More students seek mental health support, analysis shows

  • Published
Illustration of woman with sun and thunder in backgroundImage source, Getty Images

The number of students seeking mental health support while studying at university has increased by more than 50% in five years, analysis suggests.

The BBC asked universities across the UK for the numbers of students seeking some form of support.

The National Union of Students said young people were under increasing pressure to perform.

The Department for Education said universities needed to provide pastoral care for students.

In August, a pre-inquest hearing into the death of a vulnerable student at Bristol University heard she did not receive well-being support. Natasha Abrahart, 20, is one of 11 students at the university to die since October 2016.

The university later issued a statement, saying it had made offers of support towards Ms Abrahart.

'There's a lot of shame attached'

Media caption,

Mental health at university: Stress made me anxious

Christian Frank, from the University of Birmingham, said: "Universities are just accepted by students to be a hotbed for stress and anxiety. The drinking culture at university allowed me to hide away, numbing my pain and normalising being exhausted in the day and hyperactive at night.

"I'd been ill throughout the course and talked to the extenuating circumstances officer about how many lectures I'd missed but my anxiety was too high to admit that I had a problem.

"By admitting to someone at the university, I'm telling them that I feel like I'm not good enough to finish a course I signed up for. This means there's a lot of shame attached to asking for help."

'Seeking help was not made easy'

Image caption,
Will said he started positively but found it tough being away

Will had gone to university feeling "quite positive" but found his mental health deteriorated during the first term.

He admitted things had been tough, being away from his family, and because he had not immediately "found his feet" by joining societies and making friends.

Will said the idea of seeking help with mental health issues was not easy.

"On the university mental health counselling website there is a form you fill out that ranks your answers from not at all to very likely - there are a lot of very triggering questions.

"[But it] felt like almost immediately you opened it there's less of a chance you are going to get in because there will be people filling it in as 'likely' for every single thing."

Two months after completing the form he was emailed to say he had not been accepted for one-on-one counselling.

"I'm feeling better now but was definitely in a worse place after the experience of not getting help," he said.

"It's something the uni needs to focus on... and make more personal."

'He could very easily have been another'

Image source, Erhui1979/Getty

Kayleigh, from the University of Bristol, said: "A friend of mine was suicidal at uni. We got him referred to the university counselling service but he was on a long waiting list. They suggested he talk to a tutor and maybe if he'd done that he would have got counselling sooner but he was so stressed about the course that he didn't want to. It was really hard to get anyone to take any notice.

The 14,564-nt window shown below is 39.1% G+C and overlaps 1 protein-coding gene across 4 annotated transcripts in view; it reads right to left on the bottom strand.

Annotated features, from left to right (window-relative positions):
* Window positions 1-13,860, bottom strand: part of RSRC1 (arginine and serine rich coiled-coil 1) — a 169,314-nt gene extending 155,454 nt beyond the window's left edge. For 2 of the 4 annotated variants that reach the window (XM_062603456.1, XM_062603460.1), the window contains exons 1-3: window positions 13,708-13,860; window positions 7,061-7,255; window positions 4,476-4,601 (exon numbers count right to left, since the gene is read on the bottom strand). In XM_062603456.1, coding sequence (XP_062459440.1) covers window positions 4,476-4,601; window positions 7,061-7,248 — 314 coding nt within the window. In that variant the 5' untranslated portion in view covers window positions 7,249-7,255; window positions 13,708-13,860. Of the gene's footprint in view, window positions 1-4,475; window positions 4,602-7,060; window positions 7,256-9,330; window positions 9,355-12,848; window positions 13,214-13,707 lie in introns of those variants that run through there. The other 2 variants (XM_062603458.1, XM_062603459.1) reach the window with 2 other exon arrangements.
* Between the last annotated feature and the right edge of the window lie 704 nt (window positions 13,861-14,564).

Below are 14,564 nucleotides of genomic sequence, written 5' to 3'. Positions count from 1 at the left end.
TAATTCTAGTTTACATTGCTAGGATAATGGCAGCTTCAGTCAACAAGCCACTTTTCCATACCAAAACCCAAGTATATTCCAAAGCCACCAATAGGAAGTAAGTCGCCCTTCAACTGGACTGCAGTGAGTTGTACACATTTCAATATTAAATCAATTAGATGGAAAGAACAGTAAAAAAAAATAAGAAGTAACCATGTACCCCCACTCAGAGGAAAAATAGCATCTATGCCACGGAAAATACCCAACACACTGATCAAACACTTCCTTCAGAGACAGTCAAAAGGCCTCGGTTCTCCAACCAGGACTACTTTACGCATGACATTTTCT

"One night he was threatening suicide, I took him to A&E and they sent him home. I didn't know what to do so my mum sent the vice chancellor a very angry email, basically saying, if he dies, it's on your hands. The next day, uni mental health services got in touch and referred him to an emergency external counselling service.

"He ended up dropping out and is much healthier and happier but the uni really should have dealt with it better. Especially since Bristol is in the news about high suicide rates - he could very easily have been another."

Of 83 universities that provided five years of full data from 2012 to 2017, the number of students seeking help rose from 50,900 to 78,100. The number of students going to university dropped slightly over the same period.

At the same time, budgets towards mental health services increased by more than 40%.

Eva Crossan Jory, the NUS Vice President, said: "There is a growth in demand [for mental health services] over the last decade, in part, because the reality of studying in the UK has changed so much.

"Many are balancing work, study and caring responsibilities. With fees so high, and the job market so competitive, students feel they have to continually push themselves, perhaps more so than before."

Universities Minister Sam Gyimah said: "University is supposed to be an assault on the senses. It should be demanding and disorientating, and with that should come adequate pastoral care for students‎.

"This does not mean mollycoddling or cushioning students from the experiences that are part and parcel of university life, it means making sure support services are available if they need them."

A University of Bristol spokesperson said it had adopted a university-wide approach to identify vulnerable students as early as possible and get them the right support.

If you are struggling with your mental health, you can contact:

More about this story

The Shared Data Unit makes data journalism available to news organisations across the media industry, as part of a partnership between the BBC and the News Media Association.

For more information on methodology, click here. Read more about the Local News Partnerships here.

Data chart by Daniel Dunford - BBC Data Journalism

Some names have been changed and stories have been edited for readability and to preserve anonymity.

Related Internet Links

The BBC is not responsible for the content of external sites.